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Dr. David
Dr. David, Board Certified Physician
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My total cholesterol is 240. Triglycerides 59, HDL 97, LDL

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My total cholesterol is 240. Triglycerides 59, HDL 97, LDL 131, VLDL 12. I am a healthy and lean 47 year old (5'7, 155 lbs) male and exercise daily as I am a competitive runner. Due to recent onset of heart palpitations, my cardiologist ordered a stress echo and 24 Hr. Holter monitor. Holter results were negative save a few PACs and PVCs. I scored in the top 2% on the treadmill stress echo. I neither drink nor smoke. No heart disease in family except one grandmother who was a heavy smoker - my father had type II DM but was 40 lbs overweight for 40 years. I have differing opinions from my PCP vs. my cardiologist with regard to whether I should be on cholesterol-lowering drug therapy. I'd appreciate an additional option - thanks!
Hello, this is Dr. David. I have read your question and I'm ready to help.

it doesn't sound like you are in the super high risks category like diabetes, smoker, recent heart attack.

you might not have maximized your dietary improvements yet to try to lower your cholesterol.

have you tried to increase your fiber intake?

eating fish 2-3 times a week? eating more whole grain oats and fiber. good fats like olive oil and fiber?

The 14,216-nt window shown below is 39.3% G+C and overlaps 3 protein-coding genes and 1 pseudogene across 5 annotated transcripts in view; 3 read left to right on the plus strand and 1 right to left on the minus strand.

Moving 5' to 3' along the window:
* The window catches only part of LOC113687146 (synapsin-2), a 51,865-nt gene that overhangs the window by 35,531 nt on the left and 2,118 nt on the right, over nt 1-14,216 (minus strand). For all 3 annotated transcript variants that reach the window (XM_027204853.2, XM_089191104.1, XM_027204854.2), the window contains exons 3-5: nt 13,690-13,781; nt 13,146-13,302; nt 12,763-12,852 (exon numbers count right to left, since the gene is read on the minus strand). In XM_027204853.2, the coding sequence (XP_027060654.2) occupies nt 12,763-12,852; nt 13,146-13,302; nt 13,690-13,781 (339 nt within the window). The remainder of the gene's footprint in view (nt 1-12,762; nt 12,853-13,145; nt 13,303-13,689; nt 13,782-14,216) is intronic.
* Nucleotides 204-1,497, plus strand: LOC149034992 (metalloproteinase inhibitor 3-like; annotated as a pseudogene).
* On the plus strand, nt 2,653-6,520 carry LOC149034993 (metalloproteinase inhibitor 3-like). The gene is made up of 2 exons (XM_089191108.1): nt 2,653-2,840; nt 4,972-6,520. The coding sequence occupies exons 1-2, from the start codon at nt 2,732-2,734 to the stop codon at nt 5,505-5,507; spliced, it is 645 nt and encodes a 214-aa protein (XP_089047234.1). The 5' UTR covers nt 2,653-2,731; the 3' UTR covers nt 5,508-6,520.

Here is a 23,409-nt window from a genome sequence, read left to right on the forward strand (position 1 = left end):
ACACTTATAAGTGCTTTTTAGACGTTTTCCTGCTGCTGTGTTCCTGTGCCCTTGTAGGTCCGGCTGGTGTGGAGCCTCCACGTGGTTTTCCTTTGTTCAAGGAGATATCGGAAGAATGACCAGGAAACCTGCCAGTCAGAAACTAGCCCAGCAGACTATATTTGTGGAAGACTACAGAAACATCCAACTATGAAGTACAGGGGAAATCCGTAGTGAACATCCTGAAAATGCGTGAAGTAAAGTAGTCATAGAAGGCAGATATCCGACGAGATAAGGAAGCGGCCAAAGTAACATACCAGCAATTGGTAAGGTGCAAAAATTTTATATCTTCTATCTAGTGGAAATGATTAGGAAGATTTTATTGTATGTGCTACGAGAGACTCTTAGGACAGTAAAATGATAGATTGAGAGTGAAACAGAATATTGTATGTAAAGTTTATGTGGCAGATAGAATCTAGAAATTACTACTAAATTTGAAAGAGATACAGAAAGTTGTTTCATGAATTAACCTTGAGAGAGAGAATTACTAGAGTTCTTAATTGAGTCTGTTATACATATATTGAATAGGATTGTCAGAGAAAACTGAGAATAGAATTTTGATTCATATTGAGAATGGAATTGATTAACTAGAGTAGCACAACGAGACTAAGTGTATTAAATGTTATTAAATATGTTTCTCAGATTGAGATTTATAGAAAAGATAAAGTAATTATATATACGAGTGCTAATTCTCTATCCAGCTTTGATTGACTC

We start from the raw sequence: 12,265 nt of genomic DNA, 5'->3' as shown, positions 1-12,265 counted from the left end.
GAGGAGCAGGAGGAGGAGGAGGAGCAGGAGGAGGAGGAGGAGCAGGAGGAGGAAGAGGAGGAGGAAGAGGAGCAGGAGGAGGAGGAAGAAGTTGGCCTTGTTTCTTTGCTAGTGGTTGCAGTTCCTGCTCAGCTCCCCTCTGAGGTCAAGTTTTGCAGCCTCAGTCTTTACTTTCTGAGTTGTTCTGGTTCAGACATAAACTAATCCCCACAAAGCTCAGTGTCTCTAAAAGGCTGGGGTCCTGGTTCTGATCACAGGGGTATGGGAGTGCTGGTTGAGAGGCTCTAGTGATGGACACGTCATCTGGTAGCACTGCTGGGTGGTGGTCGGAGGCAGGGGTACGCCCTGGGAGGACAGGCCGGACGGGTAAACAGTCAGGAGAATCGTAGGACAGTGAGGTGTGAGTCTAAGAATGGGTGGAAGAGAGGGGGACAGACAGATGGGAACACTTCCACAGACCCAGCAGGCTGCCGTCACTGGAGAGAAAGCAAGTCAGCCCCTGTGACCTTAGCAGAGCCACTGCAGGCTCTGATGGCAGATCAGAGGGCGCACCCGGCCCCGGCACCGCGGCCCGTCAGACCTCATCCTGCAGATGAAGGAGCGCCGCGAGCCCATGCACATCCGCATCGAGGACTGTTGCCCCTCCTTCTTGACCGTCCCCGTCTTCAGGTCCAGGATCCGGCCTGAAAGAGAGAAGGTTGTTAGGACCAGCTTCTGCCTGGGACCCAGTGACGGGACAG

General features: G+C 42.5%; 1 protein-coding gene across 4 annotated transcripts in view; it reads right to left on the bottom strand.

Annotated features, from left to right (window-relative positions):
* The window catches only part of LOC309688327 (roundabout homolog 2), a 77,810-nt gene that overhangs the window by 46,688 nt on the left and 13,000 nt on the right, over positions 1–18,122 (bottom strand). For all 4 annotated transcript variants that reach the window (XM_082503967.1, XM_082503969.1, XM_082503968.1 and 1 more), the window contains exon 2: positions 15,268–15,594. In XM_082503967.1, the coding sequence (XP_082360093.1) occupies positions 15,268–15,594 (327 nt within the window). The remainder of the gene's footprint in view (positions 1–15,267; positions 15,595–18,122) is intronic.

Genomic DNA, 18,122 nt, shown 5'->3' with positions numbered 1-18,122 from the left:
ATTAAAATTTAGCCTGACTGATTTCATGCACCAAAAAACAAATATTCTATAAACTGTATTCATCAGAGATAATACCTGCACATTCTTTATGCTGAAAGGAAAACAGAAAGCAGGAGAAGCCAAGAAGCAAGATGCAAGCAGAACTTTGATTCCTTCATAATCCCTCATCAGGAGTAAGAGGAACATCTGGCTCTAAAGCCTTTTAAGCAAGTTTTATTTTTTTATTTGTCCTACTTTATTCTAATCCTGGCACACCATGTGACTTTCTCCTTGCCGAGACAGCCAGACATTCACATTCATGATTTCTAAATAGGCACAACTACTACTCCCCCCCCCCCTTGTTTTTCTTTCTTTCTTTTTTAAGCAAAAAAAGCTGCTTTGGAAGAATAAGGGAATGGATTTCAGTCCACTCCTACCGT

if you haven't maximized these dietary changes, then I would do this along with continue to exercise to try to brin your cholesterol levels down naturally.

what does your PCP and your cardiologist say about this situation?
Customer: replied 3 years ago.

PCP feels cholesterol lowering drugs are necessary as my total cholesterol has been elevated > 6 months. However, my cardiologist states I have little to no risk factors, and an high HDL of 97 offers strong protection against CHD, especially considering the LDL is only slightly elevated at 131. In response to your question, no, I have not maximized/optimized my dietary changes, and have decided I will do that first - I believe the additional fiber, plant sterols, and elimination of saturated animal fats (red meat) will definitely pull down the LDL. Thanks for your advice.

I agree with your cardiologist.

you don't have high risks factors.

you are welcome

definitely maximize your diet changes first. avoid animal fats, no transfats, more good olive oil, avacados, oats, whole grains, fish,

and I bet your LDL will get better and your HDL might get better too

best of luck to you.

keep exercising

let me know if you have other questions.

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